Director Jonathan Demme’s influence is subtle, making Gray’s storytelling the true star of the film. He is not altogether absent, however, using music and sound effects to emphasize moments in the stories. He uses camera angles that volley when Gray recounts dialogues between himself and others, aiding our distinction between the two speakers. The varied points of view also pull us close at key moments, or draw back for reprieve as the lighting changes and Gray takes a sip of water. In that way Demme gives the audience a sip of water, allowing a brief mental digestion before Gray continues. Demme’s skills at making the filmed monologue an enjoyable experience are marked by their near-invisibility.

Gray’s presence onscreen brings him down from omniscient storyteller to human being–one just as unable to comprehend the scope of our world as any other. “Every time I try to think of the United States of America I get the cold sweats,” he says, “I can’t even look at a weather map anymore; it’s too big. That’s part of why I moved to Manhattan. I wanted to move to an island off the coast of America.” Seeing him allows the experiences to take shape–the shape of a performer, the shape of a friend telling us a story, the shape of a human off the coast of humanity.

Gray admits that after his first meeting with Joffé concerning The Killing Fields, he had no mental picture of Cambodia. Certainly we had the same trouble when tensions flared in Afghanistan and Iraq. The fact that many Americans couldn’t locate either country on a map became an uneasy joke as we faced the chilling realization of just how big the world is, and how little we still know about it. Gray could simply point out his own moment of ignorance for us to laugh about and then move on, but instead he then pulls down a hanging map of Cambodia, using a pointer to pick it out from between Thailand and Vietnam.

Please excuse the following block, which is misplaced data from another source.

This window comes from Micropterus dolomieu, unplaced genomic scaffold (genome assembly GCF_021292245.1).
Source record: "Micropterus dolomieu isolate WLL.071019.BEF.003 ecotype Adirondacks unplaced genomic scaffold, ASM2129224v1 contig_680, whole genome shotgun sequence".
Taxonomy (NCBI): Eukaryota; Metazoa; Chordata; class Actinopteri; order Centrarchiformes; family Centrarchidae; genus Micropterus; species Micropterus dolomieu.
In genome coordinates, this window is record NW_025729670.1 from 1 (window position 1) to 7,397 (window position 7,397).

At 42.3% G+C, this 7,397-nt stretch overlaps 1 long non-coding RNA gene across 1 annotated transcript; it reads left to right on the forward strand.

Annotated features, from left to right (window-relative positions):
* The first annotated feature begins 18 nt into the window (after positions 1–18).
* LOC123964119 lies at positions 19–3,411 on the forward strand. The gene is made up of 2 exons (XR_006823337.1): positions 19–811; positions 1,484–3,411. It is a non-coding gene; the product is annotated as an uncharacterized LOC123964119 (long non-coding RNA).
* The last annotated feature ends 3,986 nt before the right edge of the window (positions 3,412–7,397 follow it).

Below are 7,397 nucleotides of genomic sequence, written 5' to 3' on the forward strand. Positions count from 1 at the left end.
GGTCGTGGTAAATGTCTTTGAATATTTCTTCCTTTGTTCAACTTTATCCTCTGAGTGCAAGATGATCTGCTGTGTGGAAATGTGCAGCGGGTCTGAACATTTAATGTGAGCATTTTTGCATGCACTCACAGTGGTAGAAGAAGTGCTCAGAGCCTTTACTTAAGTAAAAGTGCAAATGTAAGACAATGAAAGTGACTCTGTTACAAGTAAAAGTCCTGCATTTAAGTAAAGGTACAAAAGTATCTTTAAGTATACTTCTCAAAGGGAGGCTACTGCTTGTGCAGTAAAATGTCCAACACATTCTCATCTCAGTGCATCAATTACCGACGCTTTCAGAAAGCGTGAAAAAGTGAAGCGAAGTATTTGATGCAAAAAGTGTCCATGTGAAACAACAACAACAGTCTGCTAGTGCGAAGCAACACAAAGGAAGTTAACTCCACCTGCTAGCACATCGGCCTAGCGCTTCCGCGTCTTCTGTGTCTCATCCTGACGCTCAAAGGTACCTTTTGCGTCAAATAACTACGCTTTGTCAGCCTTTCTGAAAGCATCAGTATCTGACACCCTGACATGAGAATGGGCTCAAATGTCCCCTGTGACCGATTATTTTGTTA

The map is not just a colorful set piece. It’s there to give us a grasp on Cambodia as a place, just as the outline of the United States is so clearly burned into American minds. It’s there to help us follow Gray on his travels while shooting The Killing Fields. It’s there to represent one of the myriad shapes evil has taken over the course of human history. It’s there to remind us that while at times the world is a gigantic, abstract, and frightening place to be, we have maps to help us understand the places our fellow men inhabit, and that we ourselves do not. It gives context to Cambodia among its surrounding countries, just as Gray’s patchwork of stories gives context to his discussion of evil and the dissociation of humanity.

Were he still with us today, Spalding Gray himself would tell you he’s no cartographer, but this film is a valuable testament to the fact that while some are out mapping the physical landscape we all share as human beings, Gray is a mapmaker for the mental and emotional landscape we all occupy together, but in which we each feel so ironically alone. In this way Gray is a mapmaker of an unusual and important breed–one who uses lines to make connections rather than borders.